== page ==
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a bit of trivial ... this antique dry cell battery (100 yr old?) is still putting out 1.35V. probably would not sustain much if any load.



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Old 02-07-2012, 08:56 PM   #44
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Due to flat discharge curve of Lithium iron phosphate battery. Measuring remaining charge or capacity left is tricky, but doable with a precision digital meter. useful voltage range from 13.4v to 12.86v (DOD 80%) so we get a spread of .5v that represents capacity remaining.

for those of us used to measuring lead acid batteries and older chemistry li-ion (lithium cobalt) some relearning is in order. discharge curve is no longer a straight line.

1. 14.4v fully charged

2. 14.4v to 13.4v. initial drop represents about 10% of capacity.

2. drop from 13.4v to 12.4v represents 80% of total capacity.

3. below 12.4 represents 10% of remaining capacity.

Don't drop below 12.86v (80% DOD) .. battery life (number of cycles) drops dramatically, Lithium iron phosphate cells are remarkably rugged. like all types of batteries, permanent damage will occur if allowed to discharge too low.

LiFePO4 discharge curve for one cell .. multiple by 4x for 12v LiFePO4

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Old 02-09-2012, 10:28 AM   #45
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Li-ion packaging and why it matters...
seems an explanation is sorely needed on just what exactly is a prismatic cell vs a cylindrical cell.

li-po or lithium polymer packs have been around for sometime in the form of lithium cobalt. which has higher energy density and voltages, along with it's drawback of becoming unstable when overcharged. thermal runaway (explosion)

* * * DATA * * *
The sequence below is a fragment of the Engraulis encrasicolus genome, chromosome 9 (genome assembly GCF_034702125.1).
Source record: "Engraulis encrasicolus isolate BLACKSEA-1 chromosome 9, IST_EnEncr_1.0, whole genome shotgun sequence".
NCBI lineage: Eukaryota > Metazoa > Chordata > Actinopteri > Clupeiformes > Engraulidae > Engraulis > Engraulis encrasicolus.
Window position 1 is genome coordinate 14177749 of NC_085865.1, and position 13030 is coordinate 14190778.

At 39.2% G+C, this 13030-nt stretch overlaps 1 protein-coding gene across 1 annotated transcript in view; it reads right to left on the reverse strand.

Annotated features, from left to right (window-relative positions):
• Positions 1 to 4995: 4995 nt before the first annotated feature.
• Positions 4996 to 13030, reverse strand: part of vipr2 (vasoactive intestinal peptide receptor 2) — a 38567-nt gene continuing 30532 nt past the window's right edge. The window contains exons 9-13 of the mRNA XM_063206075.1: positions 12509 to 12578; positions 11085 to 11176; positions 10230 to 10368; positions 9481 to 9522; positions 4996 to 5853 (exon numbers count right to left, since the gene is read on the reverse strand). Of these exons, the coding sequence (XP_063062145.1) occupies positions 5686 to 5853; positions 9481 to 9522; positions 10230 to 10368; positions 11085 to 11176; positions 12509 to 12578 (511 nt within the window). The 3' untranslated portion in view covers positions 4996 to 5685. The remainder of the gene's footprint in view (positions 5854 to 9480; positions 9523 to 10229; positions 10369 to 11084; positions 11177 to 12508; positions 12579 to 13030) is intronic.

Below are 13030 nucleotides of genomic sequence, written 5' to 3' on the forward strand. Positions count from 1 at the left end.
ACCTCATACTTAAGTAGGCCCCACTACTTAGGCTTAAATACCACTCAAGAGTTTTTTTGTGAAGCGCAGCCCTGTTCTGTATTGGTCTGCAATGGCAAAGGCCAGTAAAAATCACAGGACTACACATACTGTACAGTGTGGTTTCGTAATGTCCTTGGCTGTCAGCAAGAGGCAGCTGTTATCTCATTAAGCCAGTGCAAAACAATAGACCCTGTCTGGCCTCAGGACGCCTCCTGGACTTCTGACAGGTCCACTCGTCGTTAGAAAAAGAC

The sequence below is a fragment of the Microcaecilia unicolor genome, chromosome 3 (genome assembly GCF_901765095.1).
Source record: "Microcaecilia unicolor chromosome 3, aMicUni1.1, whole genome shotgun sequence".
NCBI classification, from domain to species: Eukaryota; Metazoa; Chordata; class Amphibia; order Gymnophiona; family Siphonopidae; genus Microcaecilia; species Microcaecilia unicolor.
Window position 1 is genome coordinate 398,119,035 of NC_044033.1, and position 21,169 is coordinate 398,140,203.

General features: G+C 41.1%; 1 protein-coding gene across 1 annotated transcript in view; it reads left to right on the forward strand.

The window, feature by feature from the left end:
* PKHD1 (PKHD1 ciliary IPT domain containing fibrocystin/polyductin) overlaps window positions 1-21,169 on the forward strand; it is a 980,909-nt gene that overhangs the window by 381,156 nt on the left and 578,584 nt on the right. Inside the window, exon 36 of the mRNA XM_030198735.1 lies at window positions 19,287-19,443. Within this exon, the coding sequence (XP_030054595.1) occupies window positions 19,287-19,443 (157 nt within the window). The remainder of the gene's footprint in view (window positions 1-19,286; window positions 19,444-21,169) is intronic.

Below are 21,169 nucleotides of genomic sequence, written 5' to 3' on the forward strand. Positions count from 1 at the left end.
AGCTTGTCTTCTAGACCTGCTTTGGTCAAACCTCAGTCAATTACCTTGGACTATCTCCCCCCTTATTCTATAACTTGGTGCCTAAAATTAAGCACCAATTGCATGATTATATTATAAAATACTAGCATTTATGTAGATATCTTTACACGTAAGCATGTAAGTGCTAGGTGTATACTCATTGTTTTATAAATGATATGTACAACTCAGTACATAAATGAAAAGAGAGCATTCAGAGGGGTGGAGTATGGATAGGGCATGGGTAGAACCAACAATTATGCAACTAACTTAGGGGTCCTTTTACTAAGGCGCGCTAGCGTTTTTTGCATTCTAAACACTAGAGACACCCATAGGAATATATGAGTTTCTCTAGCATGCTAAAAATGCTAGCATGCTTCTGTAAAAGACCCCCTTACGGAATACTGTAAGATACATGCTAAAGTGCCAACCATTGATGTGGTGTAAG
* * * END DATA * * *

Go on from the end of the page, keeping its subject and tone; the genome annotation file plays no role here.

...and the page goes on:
what relatively recent is the development of li-po packs made from lithium iron phosphate chemistry. which has a lower energy density and voltage. aside from being cheaper to mfg, it's also inherently safer. all of the lithium when fully charged is transferred the anode. so if overcharged, cell will still overheat and expand, but doesn't go into thermal runaway (explosion).

A123 was world first mfg for lithium iron phosphate batteries. cylindrical 26650 cells was the size adopted for powertools. that's 26mm x 650mm long and the most commonly available cylindrical A123 available. Nanophosphate ANR26650M1-B: The ANR26650M1-B is the latest A123 offering with 2.3ah 3.3v http://www.google.com/url?sa=t&rct=j...9Gi73A&cad=rja

so to make up a 12v motorcycle pack... it takes

4 cell 26650 A123 = 13.2v with 2.3 AH rating.
8 cell 26650 A123 = 13.2v with 4.6 AH rating
12 cell 26650 A123 = 13.2v with 6.9 AH rating

now lets move on to prismatic cells, which is the same type of battery without the steel clad construction. typically in a flat square form. but can be shaped to almost any form. like the battery inside iphone4.

so why are prismatic cell li-ion batteries technically better for motorcycle batteries?
or are cylindrical A123 batteries much better?

each motorcycle battery mfg states all the reasons why theirs are better?

that's what will be covered next ...